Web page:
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Gov’t slams Britain at UN meet

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Cambodian Ambassador and Permanent Representative to the UN in Geneva An Sokkhoeurn and Rita French, the Deputy Permanent Representative to the UN in Geneva and International Ambassador for Human Rights. Supplied

Gov’t slams Britain at UN meet

Cambodian Ambassador and Permanent Representative to the UN in Geneva An Sokkhoeurn on Friday slammed the UK delegation for not following the agenda and politicising rights issues.

Sokkhoeurn was addressing the UN Human Rights Council during a general debate on technical assistance and capacity building.

The UK delegation was led by Rita French, the Deputy Permanent Representative to the UN in Geneva and International Ambassador for Human Rights. While also raising concerns on the rights situation in several countries, French took particular note of Cambodia.

“We urge Cambodia to take further steps to restore democracy and freedom of expression. We appreciate cooperation with the Special Rapporteur and technical work with OHCHR [Office of the UN High Commissioner for Human Rights],” she said.

Sokkhoeurn said French’s speech was wide off the mark, with the Council’s agenda “hijacked for political purpose”.

He pointed out that Cambodia was not included in the agenda and its situation was due to be discussed at the Council’s 45th session on Advisory Service and Technical Assistance for Cambodia.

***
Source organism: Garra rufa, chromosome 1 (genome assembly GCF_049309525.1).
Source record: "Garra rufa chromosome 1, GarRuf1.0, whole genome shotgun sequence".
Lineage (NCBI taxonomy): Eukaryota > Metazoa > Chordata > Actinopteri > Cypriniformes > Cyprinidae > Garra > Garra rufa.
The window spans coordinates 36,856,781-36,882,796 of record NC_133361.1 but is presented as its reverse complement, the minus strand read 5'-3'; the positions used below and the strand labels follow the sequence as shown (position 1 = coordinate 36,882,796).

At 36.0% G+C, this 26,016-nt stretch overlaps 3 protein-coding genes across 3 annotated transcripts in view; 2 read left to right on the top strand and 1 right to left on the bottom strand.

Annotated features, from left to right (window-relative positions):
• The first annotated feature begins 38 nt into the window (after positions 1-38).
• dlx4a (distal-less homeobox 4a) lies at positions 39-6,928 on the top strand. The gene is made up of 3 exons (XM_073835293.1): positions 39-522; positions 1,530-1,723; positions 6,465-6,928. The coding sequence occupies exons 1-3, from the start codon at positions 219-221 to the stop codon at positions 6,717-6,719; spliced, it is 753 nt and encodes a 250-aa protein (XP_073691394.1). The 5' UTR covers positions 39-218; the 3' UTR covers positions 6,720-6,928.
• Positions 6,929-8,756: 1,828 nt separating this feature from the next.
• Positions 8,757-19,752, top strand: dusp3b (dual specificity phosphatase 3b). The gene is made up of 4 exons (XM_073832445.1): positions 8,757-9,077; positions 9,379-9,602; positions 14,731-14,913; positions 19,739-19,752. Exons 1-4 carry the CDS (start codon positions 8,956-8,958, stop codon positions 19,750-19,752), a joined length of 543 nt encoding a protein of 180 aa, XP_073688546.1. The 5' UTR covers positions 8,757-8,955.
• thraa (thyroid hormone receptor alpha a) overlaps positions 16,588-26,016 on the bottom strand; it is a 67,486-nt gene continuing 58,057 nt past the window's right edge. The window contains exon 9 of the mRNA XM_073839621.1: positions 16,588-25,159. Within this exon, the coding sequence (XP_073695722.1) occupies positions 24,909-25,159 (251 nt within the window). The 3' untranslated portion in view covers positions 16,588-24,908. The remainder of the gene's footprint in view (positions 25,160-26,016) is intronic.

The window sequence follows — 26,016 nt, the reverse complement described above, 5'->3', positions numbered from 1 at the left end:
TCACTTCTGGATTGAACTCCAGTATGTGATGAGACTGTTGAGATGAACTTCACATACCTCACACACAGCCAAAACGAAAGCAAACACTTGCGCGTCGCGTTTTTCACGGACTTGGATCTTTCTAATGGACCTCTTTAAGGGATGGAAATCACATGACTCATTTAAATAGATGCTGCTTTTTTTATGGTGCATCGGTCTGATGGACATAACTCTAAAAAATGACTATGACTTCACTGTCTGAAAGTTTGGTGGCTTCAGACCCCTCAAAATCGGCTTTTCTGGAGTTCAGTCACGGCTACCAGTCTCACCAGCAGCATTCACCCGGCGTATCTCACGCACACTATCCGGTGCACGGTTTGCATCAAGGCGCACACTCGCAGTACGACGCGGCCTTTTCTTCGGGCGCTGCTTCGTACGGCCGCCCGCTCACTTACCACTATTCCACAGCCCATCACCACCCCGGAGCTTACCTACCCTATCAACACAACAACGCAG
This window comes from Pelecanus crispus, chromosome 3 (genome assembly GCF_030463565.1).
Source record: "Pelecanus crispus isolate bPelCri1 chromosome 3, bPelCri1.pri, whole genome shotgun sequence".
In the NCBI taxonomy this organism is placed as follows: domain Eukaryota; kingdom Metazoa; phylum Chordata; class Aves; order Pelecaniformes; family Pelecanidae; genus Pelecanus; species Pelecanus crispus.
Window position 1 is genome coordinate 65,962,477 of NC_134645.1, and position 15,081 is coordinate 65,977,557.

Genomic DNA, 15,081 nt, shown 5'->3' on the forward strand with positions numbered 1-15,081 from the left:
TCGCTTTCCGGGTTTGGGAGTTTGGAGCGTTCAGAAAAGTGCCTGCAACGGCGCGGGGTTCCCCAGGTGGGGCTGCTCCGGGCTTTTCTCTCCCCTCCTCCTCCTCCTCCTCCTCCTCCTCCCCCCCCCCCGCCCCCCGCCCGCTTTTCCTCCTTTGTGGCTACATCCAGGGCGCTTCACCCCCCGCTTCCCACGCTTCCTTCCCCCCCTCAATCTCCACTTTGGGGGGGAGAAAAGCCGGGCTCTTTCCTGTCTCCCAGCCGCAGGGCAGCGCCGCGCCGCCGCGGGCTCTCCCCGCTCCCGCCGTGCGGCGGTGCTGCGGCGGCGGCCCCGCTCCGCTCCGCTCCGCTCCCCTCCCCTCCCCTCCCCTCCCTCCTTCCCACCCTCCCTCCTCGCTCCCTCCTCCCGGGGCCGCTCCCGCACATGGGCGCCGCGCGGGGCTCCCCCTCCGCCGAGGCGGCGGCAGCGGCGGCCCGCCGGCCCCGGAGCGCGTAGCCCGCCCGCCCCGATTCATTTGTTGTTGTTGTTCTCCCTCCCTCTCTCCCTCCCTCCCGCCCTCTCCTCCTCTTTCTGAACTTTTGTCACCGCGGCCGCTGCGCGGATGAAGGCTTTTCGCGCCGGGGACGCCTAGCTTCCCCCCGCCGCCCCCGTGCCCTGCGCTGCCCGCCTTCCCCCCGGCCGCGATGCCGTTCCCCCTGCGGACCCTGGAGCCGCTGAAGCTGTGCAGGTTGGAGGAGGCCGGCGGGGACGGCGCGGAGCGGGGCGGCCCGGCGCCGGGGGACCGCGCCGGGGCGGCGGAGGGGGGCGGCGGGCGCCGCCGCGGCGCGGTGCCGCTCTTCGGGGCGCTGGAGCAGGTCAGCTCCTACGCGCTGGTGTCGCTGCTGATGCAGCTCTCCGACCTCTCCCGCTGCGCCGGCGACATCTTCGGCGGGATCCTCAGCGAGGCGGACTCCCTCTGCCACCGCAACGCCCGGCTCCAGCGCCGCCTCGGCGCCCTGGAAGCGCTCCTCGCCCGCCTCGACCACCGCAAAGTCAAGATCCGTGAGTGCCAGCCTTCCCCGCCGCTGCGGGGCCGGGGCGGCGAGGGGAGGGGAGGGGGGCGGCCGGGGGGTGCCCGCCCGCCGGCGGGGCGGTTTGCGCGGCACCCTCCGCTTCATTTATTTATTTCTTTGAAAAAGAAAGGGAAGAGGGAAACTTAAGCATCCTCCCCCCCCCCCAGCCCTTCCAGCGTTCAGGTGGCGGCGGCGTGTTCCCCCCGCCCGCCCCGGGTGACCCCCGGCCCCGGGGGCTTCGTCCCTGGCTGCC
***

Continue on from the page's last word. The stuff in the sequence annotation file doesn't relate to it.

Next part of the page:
“The arrogant act of the UK delegation constitutes a crystal clear manifestation of politicisation in the work of human rights and abuse of this august Council.

“This practice must be refrained and ceased if we are to uphold credibility and effectiveness of this body in promotion and protection of human rights,” he said.

Sokkhoeurn said Cambodia places a high value on freedom of expression in line with the laws. This, he stressed, is evident in the operations of more than 1,000 new and existing traditional and digital media outlets in the country.

Some of the outlets, he said, which are known for being critical of the government, are free to broadcast or publish their news without prior censorship.

Cambodia also boasts eight million Facebook accounts, some of which are popular and serve as platforms to share public opinions and criticism.

“Political discourse and comments on public affairs with [intended] insults, hatred, incitement to commit a felony, call for rebellion against the democratically elected government, and spread of fake news and disinformation does not equate to freedom of expression.

“They are also condemned in European countries,” he said.

The exercise of freedom of expression, Sokkhoeurn said, carries with it special duties, responsibility and limitation provided by law, as enshrined in Cambodia’s Constitution, Universal Declaration of Human Rights, and International Co venant on Civil and Political Rights.

He also reminded the Council that Cambodia was the first country to host the OHCHR country office in 1993. This makes the office the world’s oldest.

“This indicates Cambodia’s unwavering commitment to the promotion, protection, and respect for human rights,” he stressed.

Sokkhoeurn said Cambodia values multi-stakeholder partnerships through participatory and rewarding exchanges with mutual respect to enhance the quality of technical cooperation and human rights standards on the ground.

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